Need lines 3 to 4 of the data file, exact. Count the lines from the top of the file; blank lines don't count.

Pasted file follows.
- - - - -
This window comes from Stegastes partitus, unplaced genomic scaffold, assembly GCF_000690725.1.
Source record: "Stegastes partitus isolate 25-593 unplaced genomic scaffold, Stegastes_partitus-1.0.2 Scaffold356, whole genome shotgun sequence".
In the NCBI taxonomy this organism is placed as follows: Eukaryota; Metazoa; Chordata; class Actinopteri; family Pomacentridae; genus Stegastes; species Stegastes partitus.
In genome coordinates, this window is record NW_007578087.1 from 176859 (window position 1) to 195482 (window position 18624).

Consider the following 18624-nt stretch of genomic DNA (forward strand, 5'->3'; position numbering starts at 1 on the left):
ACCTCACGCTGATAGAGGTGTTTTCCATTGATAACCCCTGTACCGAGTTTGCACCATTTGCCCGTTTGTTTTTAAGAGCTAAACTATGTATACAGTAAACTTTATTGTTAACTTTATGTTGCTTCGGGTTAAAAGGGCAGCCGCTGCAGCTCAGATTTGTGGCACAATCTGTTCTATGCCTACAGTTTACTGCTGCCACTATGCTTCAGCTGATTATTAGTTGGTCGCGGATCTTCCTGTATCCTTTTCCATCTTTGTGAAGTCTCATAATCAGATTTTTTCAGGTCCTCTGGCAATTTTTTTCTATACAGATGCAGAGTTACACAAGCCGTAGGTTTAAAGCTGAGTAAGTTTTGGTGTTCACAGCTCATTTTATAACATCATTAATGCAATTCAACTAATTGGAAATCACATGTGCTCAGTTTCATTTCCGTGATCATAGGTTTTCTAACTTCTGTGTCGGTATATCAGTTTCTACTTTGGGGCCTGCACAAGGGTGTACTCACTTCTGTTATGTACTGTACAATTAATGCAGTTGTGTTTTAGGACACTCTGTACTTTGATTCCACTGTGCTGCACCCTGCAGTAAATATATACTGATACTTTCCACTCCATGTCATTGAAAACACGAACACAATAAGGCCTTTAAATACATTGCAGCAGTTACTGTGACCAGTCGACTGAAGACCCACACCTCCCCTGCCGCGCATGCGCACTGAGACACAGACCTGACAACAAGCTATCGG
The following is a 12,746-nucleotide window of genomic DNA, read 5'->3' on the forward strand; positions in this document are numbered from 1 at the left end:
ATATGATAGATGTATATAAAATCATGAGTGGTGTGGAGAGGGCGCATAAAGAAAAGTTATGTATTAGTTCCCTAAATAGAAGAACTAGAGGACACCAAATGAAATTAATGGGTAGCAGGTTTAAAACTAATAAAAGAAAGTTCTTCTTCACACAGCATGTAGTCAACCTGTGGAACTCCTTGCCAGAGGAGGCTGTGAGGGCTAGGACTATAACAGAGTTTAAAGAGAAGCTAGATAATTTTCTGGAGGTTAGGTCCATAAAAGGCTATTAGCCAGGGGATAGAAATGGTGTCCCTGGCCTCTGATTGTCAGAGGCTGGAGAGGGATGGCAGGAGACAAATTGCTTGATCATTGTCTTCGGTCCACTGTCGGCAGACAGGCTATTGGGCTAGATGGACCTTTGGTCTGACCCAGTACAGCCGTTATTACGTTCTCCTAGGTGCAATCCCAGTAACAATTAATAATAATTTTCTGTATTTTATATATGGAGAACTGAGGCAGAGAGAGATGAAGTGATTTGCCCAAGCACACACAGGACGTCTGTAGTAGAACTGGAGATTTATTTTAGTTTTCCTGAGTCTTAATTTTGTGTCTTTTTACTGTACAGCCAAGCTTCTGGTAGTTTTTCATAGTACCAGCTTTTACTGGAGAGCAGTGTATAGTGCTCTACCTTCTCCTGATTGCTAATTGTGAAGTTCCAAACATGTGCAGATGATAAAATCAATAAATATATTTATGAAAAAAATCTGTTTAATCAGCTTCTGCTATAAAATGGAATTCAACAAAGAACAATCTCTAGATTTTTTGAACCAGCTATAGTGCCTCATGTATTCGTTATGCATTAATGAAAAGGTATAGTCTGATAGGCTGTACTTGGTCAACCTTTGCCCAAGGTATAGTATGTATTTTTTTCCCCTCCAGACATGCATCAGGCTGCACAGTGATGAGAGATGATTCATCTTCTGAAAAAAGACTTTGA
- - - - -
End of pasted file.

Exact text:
In the NCBI taxonomy this organism is placed as follows: Eukaryota; Metazoa; Chordata; class Actinopteri; family Pomacentridae; genus Stegastes; species Stegastes partitus.
In genome coordinates, this window is record NW_007578087.1 from 176859 (window position 1) to 195482 (window position 18624).